Polish Cinema: Ga-ga: Glory to the Heroes (Piotr Szulkin, 1986, Poland)

Ga-Ga: Glory to the Heroes is a dystopian sci-fi comedy directed by Piotr Szulkin. Szulkin made a string of sci-fi films in Poland in the 1980s - Ga-Ga is the third in his apocalyptic trilogy following The War of the Worlds and O-Bi, O-Ba. Regrettably, Szulkin’s career effectively ended following the fall of communism. His style is as distinct as any of the great auteurs of Polish cinema. Ga-Ga, inspired by Pasolini’s short story “La Ricotta”, takes place in the future - in this case, the 21st Century. In this future, prisoners aboard a spacecraft have been assigned the task of colonizing foreign planets. Our protagonist Scope, played with deadpan inexpressiveness by the great Daniel Olbrychsky, lands on a planet and soon discovers that its residents have plans for him.
Filmed in the industrial city of Lodz, the setting of this planet evokes Blade Runner, if that film had adopted American culture for its dystopia vision instead of Chinese culture. The streets are lined with neon and Christmas lights. Bars have American pinball games. As Scope quickly learns, after being offered a prostitute by the bureaucrat Chudy (Jerzy Stuhr) on his arrival, this planet is obsessed with sex. It is also obsessed with violence, expressed through the media. As Scope will learn, this planet forces its heroes to commit crimes in particularly violent ways, so they can be impaled in a public ritual and serve as a lesson to society.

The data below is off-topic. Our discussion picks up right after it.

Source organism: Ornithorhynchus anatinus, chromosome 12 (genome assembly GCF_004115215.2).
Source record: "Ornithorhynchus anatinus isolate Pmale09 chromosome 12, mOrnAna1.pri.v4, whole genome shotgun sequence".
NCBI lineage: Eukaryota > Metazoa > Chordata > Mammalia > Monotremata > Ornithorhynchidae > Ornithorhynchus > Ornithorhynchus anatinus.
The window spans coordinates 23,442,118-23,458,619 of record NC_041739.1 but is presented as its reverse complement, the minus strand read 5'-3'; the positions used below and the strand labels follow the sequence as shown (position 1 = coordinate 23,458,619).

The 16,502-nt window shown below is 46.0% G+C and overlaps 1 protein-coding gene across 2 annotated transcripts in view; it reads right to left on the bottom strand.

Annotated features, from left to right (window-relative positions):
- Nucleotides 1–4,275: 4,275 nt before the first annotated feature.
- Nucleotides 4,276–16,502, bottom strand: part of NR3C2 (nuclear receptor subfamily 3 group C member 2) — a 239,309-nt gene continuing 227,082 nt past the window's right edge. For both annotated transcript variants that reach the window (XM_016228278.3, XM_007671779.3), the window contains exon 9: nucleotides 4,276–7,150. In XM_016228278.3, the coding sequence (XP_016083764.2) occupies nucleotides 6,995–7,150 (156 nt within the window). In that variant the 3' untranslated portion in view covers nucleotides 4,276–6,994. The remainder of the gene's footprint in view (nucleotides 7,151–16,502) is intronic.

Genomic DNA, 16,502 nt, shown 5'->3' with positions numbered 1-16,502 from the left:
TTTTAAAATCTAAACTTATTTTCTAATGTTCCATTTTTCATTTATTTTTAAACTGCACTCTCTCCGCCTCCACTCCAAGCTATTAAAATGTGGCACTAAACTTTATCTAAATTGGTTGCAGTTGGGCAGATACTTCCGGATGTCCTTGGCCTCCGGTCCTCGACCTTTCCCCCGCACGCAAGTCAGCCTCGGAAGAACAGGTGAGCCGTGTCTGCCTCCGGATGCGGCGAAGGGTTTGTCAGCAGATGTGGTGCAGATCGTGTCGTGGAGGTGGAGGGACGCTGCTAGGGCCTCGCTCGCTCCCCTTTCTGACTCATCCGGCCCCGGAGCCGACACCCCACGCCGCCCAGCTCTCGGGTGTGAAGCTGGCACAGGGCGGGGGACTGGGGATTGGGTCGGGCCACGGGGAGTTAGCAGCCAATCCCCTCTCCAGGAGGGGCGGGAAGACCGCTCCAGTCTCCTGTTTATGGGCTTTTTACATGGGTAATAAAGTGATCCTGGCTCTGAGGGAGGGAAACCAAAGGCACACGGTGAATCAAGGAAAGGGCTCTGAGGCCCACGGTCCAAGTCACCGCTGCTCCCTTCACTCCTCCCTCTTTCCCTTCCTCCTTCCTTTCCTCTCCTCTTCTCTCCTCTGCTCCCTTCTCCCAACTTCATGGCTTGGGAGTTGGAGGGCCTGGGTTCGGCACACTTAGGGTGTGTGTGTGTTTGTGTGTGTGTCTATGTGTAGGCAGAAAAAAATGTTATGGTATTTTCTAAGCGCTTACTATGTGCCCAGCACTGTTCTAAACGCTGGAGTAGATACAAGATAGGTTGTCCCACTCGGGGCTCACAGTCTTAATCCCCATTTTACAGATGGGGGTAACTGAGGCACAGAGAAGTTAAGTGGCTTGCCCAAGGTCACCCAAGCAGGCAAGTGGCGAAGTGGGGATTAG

While the American preoccupations with sex and violence seem a target of Szulkin’s satirical eye, Poland also figures as a point of satire, particularly through the irritating bureaucrat with ulterior motives, played in an over-the-top fashion by Stuhr. Szulkin also brings in broader philosophical notions. On board the prison ship, the captain tells Scope that he is a free man. Likewise, officials on the new planet assure him that “[they] are all free people”. The reality in both cases is that this couldn’t to be further from the truth.



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